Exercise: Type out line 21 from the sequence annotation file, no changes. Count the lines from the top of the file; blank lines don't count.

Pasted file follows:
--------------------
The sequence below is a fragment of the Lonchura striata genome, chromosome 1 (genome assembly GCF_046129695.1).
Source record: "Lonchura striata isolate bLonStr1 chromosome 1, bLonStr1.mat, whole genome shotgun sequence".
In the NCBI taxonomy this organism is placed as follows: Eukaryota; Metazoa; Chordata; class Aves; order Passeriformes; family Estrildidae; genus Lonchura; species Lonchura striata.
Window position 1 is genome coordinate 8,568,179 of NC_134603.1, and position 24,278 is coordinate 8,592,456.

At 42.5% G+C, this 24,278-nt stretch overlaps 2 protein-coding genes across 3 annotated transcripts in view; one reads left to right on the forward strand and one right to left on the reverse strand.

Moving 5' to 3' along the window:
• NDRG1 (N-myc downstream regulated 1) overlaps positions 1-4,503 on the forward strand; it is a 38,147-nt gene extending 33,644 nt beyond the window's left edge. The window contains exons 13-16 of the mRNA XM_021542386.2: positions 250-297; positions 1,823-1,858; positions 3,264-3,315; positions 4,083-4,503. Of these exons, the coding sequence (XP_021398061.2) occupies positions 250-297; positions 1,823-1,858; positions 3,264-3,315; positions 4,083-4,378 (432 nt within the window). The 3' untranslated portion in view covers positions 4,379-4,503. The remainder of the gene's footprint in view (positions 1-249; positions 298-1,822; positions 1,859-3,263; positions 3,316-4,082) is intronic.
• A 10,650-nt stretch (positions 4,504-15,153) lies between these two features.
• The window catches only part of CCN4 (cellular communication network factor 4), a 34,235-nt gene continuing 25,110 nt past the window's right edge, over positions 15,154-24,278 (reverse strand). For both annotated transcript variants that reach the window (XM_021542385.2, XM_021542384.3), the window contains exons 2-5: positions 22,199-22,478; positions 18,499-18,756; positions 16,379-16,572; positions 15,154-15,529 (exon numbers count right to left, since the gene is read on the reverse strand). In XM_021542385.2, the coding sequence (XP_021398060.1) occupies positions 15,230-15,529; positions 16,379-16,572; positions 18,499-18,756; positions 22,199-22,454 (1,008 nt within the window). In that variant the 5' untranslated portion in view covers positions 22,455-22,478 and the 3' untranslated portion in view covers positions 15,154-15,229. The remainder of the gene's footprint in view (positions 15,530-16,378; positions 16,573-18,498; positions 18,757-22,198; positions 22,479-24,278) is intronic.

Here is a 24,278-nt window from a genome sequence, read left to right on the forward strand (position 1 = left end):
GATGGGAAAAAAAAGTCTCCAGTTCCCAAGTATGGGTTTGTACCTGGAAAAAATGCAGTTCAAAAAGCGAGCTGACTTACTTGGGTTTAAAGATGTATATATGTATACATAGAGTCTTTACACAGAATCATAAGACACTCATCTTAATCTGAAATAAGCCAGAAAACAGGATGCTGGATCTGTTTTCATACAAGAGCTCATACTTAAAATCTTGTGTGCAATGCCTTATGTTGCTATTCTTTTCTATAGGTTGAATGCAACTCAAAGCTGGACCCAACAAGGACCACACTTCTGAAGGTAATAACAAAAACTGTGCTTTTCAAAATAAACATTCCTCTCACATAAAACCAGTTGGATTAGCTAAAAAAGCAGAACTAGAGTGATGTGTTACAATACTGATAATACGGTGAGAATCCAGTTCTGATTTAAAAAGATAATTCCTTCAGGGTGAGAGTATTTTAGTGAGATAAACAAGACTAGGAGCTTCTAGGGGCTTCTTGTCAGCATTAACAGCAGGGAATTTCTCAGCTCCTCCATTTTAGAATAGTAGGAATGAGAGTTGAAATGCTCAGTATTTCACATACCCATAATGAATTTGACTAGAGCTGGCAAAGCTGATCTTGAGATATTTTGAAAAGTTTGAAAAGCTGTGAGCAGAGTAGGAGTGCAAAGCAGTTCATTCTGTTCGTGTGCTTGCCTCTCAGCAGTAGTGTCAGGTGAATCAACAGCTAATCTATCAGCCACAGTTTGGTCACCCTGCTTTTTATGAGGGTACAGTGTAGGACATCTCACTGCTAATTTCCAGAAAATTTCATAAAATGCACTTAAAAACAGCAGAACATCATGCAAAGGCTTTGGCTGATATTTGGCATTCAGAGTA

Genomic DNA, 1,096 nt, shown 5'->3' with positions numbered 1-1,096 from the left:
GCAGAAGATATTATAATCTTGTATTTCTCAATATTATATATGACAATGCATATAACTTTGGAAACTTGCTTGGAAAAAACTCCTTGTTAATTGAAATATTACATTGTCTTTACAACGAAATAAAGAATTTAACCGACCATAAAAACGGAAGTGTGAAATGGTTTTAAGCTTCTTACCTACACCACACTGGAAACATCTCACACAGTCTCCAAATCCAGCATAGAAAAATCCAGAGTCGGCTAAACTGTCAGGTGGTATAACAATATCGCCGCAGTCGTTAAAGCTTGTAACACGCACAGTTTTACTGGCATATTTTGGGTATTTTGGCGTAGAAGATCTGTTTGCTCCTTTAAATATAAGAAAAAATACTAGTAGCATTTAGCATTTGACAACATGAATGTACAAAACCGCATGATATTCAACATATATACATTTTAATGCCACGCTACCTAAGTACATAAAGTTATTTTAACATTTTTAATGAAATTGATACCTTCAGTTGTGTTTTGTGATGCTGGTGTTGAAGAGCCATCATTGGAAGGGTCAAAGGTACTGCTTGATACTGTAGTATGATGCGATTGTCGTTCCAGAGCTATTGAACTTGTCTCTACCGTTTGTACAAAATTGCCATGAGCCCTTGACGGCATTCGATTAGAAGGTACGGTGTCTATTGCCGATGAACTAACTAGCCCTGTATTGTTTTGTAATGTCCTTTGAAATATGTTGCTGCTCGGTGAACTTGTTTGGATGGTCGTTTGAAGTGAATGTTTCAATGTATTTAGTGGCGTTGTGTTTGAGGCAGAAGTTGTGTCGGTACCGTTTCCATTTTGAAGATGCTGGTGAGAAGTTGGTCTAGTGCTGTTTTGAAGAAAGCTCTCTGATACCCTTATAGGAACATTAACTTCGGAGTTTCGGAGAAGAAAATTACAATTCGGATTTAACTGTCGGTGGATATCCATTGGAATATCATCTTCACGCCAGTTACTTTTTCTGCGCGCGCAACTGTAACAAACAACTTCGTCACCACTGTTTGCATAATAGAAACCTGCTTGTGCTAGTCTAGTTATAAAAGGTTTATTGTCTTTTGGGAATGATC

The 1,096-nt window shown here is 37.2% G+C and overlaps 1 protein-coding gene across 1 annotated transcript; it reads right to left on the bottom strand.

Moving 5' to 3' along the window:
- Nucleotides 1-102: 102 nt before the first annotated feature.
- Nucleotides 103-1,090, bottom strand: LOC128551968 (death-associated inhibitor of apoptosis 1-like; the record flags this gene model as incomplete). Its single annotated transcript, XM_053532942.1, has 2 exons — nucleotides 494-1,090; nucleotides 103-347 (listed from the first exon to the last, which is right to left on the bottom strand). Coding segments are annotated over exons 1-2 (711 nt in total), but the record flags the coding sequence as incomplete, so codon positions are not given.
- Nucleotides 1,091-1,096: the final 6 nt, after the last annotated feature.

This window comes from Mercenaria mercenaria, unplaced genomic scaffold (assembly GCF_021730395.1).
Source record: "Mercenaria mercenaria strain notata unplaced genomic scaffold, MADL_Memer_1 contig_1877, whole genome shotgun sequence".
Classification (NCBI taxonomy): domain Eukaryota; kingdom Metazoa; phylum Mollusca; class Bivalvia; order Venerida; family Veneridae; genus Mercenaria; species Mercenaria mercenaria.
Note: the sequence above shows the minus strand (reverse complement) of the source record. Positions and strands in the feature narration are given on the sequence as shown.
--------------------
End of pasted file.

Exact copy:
Classification (NCBI taxonomy): domain Eukaryota; kingdom Metazoa; phylum Mollusca; class Bivalvia; order Venerida; family Veneridae; genus Mercenaria; species Mercenaria mercenaria.